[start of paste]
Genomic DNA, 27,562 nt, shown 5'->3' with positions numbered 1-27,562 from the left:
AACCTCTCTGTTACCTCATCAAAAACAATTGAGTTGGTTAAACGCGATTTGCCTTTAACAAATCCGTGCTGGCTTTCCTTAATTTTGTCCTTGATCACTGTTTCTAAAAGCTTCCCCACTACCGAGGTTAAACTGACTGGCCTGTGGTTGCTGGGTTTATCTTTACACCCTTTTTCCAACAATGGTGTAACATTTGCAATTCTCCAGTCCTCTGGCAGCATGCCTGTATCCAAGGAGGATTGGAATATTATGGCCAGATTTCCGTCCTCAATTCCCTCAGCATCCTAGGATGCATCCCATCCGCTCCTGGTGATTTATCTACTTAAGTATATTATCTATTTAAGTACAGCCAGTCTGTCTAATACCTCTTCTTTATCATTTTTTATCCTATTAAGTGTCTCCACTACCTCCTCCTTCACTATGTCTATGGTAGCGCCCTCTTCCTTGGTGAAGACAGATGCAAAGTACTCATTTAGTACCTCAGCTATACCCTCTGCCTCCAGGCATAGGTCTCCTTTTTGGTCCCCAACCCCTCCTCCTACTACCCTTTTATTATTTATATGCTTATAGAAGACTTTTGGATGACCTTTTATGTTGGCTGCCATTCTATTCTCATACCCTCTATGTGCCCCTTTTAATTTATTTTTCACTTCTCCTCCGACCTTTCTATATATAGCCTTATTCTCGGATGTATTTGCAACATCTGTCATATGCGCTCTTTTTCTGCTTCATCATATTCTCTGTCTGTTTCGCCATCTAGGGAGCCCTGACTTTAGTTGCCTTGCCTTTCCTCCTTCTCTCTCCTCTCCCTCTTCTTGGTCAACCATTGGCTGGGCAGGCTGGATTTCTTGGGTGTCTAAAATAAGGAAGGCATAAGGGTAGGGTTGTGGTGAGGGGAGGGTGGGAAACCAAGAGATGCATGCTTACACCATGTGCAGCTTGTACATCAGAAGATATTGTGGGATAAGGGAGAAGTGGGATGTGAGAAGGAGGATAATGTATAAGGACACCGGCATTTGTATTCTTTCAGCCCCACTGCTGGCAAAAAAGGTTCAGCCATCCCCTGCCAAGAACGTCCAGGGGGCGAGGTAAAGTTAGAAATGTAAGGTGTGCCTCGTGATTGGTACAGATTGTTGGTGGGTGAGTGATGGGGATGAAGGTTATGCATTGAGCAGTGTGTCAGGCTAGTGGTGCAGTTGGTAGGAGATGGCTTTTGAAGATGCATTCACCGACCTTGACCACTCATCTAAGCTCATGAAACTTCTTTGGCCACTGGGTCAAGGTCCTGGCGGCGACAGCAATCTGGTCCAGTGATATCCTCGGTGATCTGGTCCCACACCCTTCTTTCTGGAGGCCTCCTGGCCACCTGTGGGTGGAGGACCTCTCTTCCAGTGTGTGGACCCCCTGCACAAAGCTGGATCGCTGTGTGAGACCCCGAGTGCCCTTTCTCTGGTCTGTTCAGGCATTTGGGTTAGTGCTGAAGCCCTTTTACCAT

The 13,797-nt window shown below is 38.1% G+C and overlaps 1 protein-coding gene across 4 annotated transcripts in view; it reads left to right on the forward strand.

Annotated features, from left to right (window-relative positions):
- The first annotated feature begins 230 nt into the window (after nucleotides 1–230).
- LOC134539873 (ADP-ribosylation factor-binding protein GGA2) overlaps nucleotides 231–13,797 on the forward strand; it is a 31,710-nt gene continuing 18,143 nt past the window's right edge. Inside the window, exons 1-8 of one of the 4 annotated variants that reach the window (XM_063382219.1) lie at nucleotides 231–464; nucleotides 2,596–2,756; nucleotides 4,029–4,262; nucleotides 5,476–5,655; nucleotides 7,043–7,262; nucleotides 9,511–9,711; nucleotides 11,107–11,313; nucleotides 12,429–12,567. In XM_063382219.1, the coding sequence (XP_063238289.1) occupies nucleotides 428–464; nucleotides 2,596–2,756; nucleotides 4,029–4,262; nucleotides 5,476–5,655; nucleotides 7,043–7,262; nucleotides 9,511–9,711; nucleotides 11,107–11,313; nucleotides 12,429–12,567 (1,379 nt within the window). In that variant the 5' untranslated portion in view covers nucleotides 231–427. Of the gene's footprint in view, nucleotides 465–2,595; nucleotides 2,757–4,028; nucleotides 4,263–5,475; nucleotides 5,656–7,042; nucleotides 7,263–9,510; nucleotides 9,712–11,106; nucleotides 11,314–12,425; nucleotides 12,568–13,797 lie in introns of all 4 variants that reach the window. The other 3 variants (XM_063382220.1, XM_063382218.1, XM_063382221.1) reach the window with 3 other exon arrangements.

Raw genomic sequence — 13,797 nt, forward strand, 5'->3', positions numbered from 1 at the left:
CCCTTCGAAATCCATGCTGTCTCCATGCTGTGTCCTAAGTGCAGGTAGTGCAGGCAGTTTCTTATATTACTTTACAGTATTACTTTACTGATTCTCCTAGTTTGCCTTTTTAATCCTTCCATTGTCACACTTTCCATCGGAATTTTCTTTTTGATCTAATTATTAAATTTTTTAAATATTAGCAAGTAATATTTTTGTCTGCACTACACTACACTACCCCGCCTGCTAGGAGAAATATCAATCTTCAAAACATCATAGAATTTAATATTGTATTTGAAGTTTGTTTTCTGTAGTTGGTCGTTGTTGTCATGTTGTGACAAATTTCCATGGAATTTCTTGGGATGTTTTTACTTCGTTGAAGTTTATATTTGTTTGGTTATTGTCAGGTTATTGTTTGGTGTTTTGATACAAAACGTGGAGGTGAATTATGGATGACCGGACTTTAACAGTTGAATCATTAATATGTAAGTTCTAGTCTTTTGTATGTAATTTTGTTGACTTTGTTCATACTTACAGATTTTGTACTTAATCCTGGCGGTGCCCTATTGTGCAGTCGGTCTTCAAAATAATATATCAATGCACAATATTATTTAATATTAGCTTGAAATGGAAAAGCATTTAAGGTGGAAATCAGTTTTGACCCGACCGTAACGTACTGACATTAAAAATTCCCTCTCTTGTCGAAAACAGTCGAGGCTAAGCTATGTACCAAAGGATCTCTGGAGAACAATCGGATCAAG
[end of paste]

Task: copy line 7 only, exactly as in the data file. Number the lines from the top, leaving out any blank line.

Raw genomic sequence — 13,797 nt, forward strand, 5'->3', positions numbered from 1 at the left: